Geting Started Borrowing Money and Building Credit
When you’re fresh out of college, you are ready to start doing big things like get your first “real” job and buy your first home. You may need to buy a car, or you may want to start your own business. But in order to do some of those things, you’re going to need financing, and as a young person, you’re likely to find the process difficult and maybe even a bit confusing. You may start having this problem even earlier, like when you try to get financing to pay for college or to buy a car.
It’s important that you know what to expect with financing. Here’s a look at some of the most common financing types to help you understand where to start and how to build your credit:
Short-term loans like installment loans online are a common source of funding for students and other young people. Some short-term loans cause more trouble than they’re worth, such as payday loans that have excessive interest rates. Installment loans are personal cash loans that have minimal requirements. You don’t have to have any credit – you just have to have a verifiable source of income and some other documentation. You can get small amounts – up to $1,000 or more, depending on the lender – which you can use to handle emergency needs, like fixing your car or making up the difference on a semester’s tuition.
Credit cards are another popular form of financing for young people since they are easily obtainable. Some providers want you to have a little credit history before they will approve you, but others provide cards with low credit limits for those with no credit. Gas cards and store credit cards are the easiest to get, and they usually have limits of just a few hundred dollars.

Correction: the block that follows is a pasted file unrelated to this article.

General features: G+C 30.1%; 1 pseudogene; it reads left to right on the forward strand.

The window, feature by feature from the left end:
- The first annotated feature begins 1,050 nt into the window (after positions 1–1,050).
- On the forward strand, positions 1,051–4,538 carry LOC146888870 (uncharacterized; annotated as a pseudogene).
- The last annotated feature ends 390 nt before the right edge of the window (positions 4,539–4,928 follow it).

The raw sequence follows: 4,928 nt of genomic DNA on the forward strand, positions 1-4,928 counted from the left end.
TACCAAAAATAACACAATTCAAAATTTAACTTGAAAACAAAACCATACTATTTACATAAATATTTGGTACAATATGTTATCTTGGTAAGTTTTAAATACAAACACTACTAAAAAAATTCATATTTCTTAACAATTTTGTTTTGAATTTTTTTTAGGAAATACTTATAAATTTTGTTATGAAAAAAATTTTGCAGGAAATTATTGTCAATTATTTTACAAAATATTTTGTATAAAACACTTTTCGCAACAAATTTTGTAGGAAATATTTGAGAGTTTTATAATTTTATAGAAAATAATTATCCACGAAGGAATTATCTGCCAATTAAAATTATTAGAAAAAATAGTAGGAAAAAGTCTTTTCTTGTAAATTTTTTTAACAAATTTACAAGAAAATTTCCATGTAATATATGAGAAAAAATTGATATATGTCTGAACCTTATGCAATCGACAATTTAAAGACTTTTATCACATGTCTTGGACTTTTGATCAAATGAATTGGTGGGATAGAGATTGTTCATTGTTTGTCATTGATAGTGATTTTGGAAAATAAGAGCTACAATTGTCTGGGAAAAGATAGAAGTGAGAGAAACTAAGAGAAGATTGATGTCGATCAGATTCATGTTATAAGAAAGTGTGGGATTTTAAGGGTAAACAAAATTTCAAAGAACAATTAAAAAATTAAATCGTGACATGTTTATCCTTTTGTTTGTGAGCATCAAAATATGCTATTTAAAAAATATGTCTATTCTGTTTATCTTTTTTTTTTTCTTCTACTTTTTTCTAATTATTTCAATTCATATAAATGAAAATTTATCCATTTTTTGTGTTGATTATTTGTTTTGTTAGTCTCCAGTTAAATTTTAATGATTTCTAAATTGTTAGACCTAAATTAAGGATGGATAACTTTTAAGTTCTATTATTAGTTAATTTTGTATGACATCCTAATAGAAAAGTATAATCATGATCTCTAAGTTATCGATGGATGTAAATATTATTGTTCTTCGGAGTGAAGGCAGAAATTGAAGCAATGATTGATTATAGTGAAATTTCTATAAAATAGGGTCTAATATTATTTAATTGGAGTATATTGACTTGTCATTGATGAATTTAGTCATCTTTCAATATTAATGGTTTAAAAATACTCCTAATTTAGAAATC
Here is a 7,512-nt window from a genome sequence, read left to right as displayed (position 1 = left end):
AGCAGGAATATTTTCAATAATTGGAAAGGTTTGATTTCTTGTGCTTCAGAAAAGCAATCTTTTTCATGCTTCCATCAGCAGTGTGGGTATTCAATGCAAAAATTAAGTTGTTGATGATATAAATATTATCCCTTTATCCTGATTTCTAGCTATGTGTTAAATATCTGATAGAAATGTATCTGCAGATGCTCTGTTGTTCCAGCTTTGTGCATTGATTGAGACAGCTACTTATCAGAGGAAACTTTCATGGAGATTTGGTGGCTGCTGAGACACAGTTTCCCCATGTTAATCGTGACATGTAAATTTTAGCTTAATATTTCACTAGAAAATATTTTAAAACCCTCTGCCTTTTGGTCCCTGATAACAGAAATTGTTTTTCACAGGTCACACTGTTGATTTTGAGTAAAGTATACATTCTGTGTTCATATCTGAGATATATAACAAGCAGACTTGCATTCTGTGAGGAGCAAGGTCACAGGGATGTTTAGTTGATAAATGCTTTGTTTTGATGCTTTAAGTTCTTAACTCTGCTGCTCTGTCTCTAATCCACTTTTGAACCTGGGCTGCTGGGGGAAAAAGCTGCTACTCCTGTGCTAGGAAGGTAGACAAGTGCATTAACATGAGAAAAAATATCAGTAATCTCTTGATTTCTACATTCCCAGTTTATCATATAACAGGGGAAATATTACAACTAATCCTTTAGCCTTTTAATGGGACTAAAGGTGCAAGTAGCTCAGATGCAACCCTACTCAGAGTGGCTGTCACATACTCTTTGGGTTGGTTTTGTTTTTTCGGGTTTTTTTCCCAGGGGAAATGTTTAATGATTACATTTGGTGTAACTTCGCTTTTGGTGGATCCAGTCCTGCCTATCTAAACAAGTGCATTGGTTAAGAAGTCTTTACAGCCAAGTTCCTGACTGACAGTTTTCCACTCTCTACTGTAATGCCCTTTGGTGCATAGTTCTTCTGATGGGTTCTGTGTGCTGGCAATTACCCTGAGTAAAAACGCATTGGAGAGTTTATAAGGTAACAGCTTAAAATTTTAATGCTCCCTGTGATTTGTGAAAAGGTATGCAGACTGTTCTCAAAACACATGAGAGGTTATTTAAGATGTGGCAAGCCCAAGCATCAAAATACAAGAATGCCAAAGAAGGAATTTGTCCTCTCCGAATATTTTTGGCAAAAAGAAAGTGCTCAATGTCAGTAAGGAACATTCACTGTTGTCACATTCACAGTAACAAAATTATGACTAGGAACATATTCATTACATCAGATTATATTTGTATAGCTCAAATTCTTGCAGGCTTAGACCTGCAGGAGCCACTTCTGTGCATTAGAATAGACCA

Credit cards are also popular because they give people the freedom to buy whatever they need. However, students often overuse credit cards, so they should exercise caution with them. The high interest rates make it very hard to pay them back. Getting that first credit card can be an easy way to build credit, but if it’s misused, it can also bring down your credit.
Student loans used to be easier to get, but with so many defaults and the weaker economy in recent years, lenders have gotten tougher. You’ll most likely need a co-signor like a parent who has great credit to get approved for a student loan. You won’t have to pay anything on the loan while you’re in school, but six months after graduating, you could be looking at some hefty bills.
Fortunately, interest rates are typically low on student loans, but the monthly payment can be quite high if you borrowed a lot. You’ll have the ability to get on a structured repayment plan or to defer your payments if you find yourself struggling, but student loan debt can almost never be discharged. That means you’ll be on the hook for that debt until you pay it off. Borrow wisely.
If you’ve used credit cards responsibly during your time in college, you may have enough of a credit history to be approved for auto financing to buy a car. Lenders will also consider your income when they review your application, so if you have a nice-paying first job and you have some credit, you have a better chance of getting approved for a moderate loan. But if you’re trying to buy a BMW on an average starting salary, you can forget about it.
Buying your first home is a momentous occasion, but you’ll have to have a lot of credit history to get approved. Mortgage lenders take a fine-tooth comb to your financial portfolio when considering your application. They will look at your job history, your credit history, your outstanding debt, and other financial issues. You must have a good history, a strong down payment, and a low debt-to-income ratio. The best thing you can do when you get out of school is start saving for your down payment and be sure to borrow responsibly.
Building your credit can be easy, but you have to take it slow. Start with small cash loans when you have an emergency, and use other credit cards and loans strategically to get what you need while building a positive payment history.